The Copenhagen climate summit is in full swing. Thousands of diplomats are busy arguing with one another, surrounded by even bigger crowds of journalists (three hundred from China alone) and still bigger crowds of activists. Copenhagen is so packed that when I called my press friends covering the conference they told me "We've been forced to stay in a hotel in Sweden [the neighboring nation] and commute for two hours to the conference. Denmark is full."
I have a simple message for this giant circus: "Look North." I know that when you get that many humans together with different viewpoints they just focus on squeezing concessions out of one another and forget that you can't negotiate with the planet.
Look north and you will see the biggest and fastest change to our planet ever caused by humans. It won't go away as a result of talk or promises. The frozen Arctic seas are melting away now. At winter's end the whole top of the world--an area one and half times that of the United States--is covered with a great, gleaming dome of ice. In the summer, just half that ice used to melt away, leaving a huge area still surrounding the North Pole. Now, two-thirds of that ice is going every summer. Compared to a decade ago, we are losing an extra area of ice that is six times the size of California. The first year when all the ice in the Arctic vanishes now looks likely to arrive between 2013 and 2030--just a decade or two is left! What stronger sign of climate change could there be than the entire top of the planet turning from white ice to black water in less than a single lifetime. Is there any more dramatic wake up call! That's the conclusion I came to after many travels around the Arctic researching my book "After the Ice: Life, Death and Geopolitics in the New Arctic".
As the ice goes, so will the iconic creatures of the Arctic. Polar bears are the biggest, fiercest and most powerful land predators on Earth. When you run into one unexpectedly out on the ice, your major emotion is fear--at least until you are far enough away to safely appreciate its beauty. But this mighty predator is helpless when the ice goes. The ice gives it a safe platform to hunt seals and the seals it hunts cannot survive without ice to build dens for their pups.
Walrus are getting into big trouble too as the ice melts. On the Arctic's Pacific side, off Alaska where most of the world's walrus live, ice is vital because it carries mother and newborn pups on a safe platform across shallow, food-rich seas. Now that ice is vanishing into the far, deep North and their pups are dying from drowning, starvation and from trampling by adult walrus as they try to make an unnatural home on land.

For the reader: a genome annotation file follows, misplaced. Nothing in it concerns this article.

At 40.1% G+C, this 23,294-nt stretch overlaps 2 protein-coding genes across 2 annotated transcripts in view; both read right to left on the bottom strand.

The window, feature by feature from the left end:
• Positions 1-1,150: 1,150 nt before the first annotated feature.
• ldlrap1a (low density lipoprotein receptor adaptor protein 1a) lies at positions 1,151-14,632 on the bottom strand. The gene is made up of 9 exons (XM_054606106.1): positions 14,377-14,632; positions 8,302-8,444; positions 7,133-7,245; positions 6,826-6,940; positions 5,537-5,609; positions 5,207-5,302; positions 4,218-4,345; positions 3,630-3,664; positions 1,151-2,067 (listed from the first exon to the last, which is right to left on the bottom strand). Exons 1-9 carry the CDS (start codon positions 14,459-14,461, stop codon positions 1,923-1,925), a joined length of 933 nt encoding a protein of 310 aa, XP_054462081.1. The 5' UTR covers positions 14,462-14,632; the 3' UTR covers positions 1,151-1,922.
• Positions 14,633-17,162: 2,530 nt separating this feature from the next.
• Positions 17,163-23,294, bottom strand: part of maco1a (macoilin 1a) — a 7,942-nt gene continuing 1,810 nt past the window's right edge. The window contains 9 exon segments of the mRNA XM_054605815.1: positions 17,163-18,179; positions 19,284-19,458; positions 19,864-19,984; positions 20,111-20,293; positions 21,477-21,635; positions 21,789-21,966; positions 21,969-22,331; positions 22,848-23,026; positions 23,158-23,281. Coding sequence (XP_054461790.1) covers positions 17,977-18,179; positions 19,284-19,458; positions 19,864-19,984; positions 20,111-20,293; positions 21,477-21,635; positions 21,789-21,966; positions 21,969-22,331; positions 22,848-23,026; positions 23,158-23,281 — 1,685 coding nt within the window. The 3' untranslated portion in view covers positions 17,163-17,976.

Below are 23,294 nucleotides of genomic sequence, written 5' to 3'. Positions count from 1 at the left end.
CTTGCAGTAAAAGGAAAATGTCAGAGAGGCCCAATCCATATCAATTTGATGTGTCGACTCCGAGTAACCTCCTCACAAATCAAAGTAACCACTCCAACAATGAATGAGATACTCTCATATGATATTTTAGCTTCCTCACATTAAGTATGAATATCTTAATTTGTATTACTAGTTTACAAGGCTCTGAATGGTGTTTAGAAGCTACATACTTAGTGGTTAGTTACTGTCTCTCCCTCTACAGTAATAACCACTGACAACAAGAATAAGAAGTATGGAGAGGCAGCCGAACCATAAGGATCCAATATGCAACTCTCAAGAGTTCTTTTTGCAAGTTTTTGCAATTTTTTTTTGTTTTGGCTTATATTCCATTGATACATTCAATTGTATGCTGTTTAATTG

The narwhal with its exotic long twisted tusk that inspired the myth of the unicorn will be even harder hit. It specializes in feeding beneath the ice; as the ice goes, new competitors will arrive and so will new predators, including the fearsome killer whale that hunts down whales and seals.
None of these creatures will be showing up at Copenhagen. (If the polar bears came into town they might like to snack on a few climate skeptics. That must sound mean but the skeptics would not mind at all. Even as they were being swallowed whole they would shouting: "This bear does not exist. I am not being eaten." Or: "No problem. Being eaten by a bear is just part of a natural cycle."). But we need to be aware of them as the first victims of climate change, because they will not be the last unless we act fast.
We always knew that the warming would happen first in the Arctic and then become more obvious elsewhere on the planet. It is happening. The Arctic is sending us a giant warning that is spelled out in black and white. As warming spreads further, we'll start to see it hit us hard with droughts forcing mass migrations and rising sea levels putting pressure on coastal cities and whole island nations. The time to stop squabbling and start acting is now.
To learn more about "After The Ice", and for more photographs, you can visit Alun Anderson's website.